Thursday, 4 April 2013

The shame of the Grand National a sport where particpants die

The Grand National is a UK institution but should it be? There's nothing grand about the Grand National for the horses forced to take part.

“Between 2000 and 2013, 23 horses have died on the Grand National course”
Correct as at April 4th, 2013

The Grand National is cruel and that's why an organisation like Animal Aid likened it to bullfighting and there are calls from animal charities to ban it. See the article on their site about horseracing and the Grand National.

This is what Animal Aid Director Animal Tyler said after the 2011 'event' -
“When horses are killed at the Grand National meeting, their deaths are not accidents but entirely predictable. The public has been conned into believing that the Grand National is a great sporting spectacle when, in reality, it is straightforward animal abuse that is on a par with Spanish bullfighting.
This race should have no future in a civilised country. The BBC deserves special condemnation for all but concealing news of the deaths. In fact, one of its commentary team described the dead horses as they lay on the course as ‘obstacles’ – which was particularly disgusting and callous.”

Unlike the horseracing industry (which has strong links with fox hunting) who continue to defend the event, Animal Aid, don’t have any hidden agenda. They simply care about animal welfare.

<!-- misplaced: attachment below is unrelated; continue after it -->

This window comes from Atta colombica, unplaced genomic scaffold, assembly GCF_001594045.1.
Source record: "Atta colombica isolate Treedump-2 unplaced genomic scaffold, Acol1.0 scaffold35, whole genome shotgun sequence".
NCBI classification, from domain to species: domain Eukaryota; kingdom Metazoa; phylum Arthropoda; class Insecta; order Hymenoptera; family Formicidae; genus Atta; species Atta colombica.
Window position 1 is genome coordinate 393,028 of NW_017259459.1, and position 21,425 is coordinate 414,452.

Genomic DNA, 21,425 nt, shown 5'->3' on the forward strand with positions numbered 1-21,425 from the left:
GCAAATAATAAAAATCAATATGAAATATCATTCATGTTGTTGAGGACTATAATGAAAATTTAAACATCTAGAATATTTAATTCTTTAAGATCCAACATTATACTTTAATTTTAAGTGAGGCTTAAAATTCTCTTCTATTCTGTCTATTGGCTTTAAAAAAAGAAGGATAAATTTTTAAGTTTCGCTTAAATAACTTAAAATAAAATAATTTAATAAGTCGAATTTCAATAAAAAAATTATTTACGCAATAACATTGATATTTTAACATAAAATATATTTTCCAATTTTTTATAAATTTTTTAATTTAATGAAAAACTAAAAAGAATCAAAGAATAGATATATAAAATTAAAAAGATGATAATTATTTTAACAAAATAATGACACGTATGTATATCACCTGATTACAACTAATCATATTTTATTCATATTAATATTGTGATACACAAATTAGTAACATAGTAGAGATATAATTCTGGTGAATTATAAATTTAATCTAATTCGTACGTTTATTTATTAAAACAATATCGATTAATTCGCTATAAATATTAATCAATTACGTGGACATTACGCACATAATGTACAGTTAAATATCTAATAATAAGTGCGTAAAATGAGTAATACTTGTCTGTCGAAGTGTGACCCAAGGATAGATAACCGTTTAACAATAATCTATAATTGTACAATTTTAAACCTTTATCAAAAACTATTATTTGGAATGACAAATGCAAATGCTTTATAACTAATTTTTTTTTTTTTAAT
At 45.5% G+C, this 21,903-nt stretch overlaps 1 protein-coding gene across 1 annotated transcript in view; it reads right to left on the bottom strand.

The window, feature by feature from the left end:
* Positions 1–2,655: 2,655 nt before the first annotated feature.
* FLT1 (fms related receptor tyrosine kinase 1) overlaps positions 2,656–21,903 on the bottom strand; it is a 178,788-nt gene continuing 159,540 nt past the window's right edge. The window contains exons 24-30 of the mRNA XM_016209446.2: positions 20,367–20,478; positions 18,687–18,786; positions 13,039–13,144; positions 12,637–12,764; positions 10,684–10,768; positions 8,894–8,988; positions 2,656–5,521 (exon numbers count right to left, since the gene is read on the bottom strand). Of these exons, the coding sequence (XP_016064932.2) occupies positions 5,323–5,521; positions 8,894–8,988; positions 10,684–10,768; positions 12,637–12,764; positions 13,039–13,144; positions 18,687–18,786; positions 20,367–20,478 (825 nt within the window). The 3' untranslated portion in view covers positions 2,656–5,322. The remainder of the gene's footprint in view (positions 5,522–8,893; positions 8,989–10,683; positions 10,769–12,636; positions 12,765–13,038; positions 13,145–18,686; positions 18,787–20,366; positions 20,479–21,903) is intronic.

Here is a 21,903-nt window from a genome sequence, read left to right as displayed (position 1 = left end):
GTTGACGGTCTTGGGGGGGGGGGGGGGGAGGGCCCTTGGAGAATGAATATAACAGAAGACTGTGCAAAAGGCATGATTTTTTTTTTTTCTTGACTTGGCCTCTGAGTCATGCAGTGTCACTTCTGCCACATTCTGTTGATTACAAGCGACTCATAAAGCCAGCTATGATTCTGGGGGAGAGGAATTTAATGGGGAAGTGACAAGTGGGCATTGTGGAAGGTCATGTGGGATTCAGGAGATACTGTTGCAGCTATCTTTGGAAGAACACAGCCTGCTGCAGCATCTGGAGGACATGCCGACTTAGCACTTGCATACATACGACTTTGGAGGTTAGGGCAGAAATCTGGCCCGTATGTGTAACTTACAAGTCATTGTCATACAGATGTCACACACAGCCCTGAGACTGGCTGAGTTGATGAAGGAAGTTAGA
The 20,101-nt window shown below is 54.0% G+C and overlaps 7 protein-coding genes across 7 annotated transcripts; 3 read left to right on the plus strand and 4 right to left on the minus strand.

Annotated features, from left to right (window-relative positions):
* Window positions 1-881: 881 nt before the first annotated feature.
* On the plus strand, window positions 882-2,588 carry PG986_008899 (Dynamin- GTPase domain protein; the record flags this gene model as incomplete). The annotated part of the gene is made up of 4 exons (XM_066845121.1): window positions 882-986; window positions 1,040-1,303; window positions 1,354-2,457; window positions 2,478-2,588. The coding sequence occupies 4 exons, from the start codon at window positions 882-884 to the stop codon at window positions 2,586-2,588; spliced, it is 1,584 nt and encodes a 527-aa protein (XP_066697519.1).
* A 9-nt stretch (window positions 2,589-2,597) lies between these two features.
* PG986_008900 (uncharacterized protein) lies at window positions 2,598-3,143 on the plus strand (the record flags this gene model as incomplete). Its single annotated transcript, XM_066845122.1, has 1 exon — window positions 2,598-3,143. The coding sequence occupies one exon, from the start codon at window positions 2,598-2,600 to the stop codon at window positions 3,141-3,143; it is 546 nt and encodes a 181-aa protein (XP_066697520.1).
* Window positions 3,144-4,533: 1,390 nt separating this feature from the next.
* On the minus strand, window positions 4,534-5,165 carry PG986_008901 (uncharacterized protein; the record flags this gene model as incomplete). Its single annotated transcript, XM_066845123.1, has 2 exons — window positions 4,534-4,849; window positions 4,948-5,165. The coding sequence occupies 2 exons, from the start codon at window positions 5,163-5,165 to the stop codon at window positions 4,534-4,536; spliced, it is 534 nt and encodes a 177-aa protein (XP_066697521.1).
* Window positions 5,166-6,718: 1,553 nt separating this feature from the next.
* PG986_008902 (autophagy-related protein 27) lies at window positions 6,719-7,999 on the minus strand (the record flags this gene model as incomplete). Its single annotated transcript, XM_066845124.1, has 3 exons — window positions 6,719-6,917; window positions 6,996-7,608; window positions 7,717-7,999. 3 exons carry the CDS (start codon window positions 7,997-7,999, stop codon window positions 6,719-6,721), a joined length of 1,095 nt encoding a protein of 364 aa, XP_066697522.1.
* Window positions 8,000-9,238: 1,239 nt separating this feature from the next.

If there was a 100m and at the end of it Usain Bolt broke a leg or his neck and had to be shot, would they still hold that event? Of course they wouldn't, but horses are considered expendable.

Here's another piece written by a vet who wants the Grand National banned.

FACT - In April 4th, 2013, the first day on the Grand National course, which has undergone what have been described as major safety improvements, claimed an equine victim, when 11-year-old Battlefront collapsed and died with a suspected heart attack.
He was being ridden by Katie Walsh, who earlier this week triggered controversy when she seemed to trivialise the deaths of horses on racecourses ("These things happen, and they’re horses at the end of the day.’) and claimed that race horses are looked after ‘better than some children."

In response to that I'd like to say I hope this lady doesn't have children.

If you're thinking of betting on the Grand National this weekend, please think of the horses and don't.